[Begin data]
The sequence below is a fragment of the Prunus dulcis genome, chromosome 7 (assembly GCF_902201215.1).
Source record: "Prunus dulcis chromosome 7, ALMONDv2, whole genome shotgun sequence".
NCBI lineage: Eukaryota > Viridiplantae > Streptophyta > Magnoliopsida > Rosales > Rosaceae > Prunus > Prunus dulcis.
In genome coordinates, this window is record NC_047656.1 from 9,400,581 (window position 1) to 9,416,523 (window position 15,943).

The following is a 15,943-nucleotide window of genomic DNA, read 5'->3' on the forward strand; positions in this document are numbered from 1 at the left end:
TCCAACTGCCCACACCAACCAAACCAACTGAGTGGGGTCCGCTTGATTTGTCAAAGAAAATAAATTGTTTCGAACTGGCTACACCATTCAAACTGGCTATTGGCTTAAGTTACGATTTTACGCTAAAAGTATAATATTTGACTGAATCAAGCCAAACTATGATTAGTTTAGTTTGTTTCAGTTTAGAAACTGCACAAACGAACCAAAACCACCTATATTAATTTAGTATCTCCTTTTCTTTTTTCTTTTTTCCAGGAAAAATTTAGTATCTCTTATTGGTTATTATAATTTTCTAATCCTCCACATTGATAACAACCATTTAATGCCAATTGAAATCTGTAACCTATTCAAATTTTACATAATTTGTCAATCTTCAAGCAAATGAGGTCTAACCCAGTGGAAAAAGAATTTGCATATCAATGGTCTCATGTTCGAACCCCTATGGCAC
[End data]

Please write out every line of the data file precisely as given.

The sequence below is a fragment of the Prunus dulcis genome, chromosome 7 (assembly GCF_902201215.1).
Source record: "Prunus dulcis chromosome 7, ALMONDv2, whole genome shotgun sequence".
NCBI lineage: Eukaryota > Viridiplantae > Streptophyta > Magnoliopsida > Rosales > Rosaceae > Prunus > Prunus dulcis.
In genome coordinates, this window is record NC_047656.1 from 9,400,581 (window position 1) to 9,416,523 (window position 15,943).

The following is a 15,943-nucleotide window of genomic DNA, read 5'->3' on the forward strand; positions in this document are numbered from 1 at the left end:
TCCAACTGCCCACACCAACCAAACCAACTGAGTGGGGTCCGCTTGATTTGTCAAAGAAAATAAATTGTTTCGAACTGGCTACACCATTCAAACTGGCTATTGGCTTAAGTTACGATTTTACGCTAAAAGTATAATATTTGACTGAATCAAGCCAAACTATGATTAGTTTAGTTTGTTTCAGTTTAGAAACTGCACAAACGAACCAAAACCACCTATATTAATTTAGTATCTCCTTTTCTTTTTTCTTTTTTCCAGGAAAAATTTAGTATCTCTTATTGGTTATTATAATTTTCTAATCCTCCACATTGATAACAACCATTTAATGCCAATTGAAATCTGTAACCTATTCAAATTTTACATAATTTGTCAATCTTCAAGCAAATGAGGTCTAACCCAGTGGAAAAAGAATTTGCATATCAATGGTCTCATGTTCGAACCCCTATGGCAC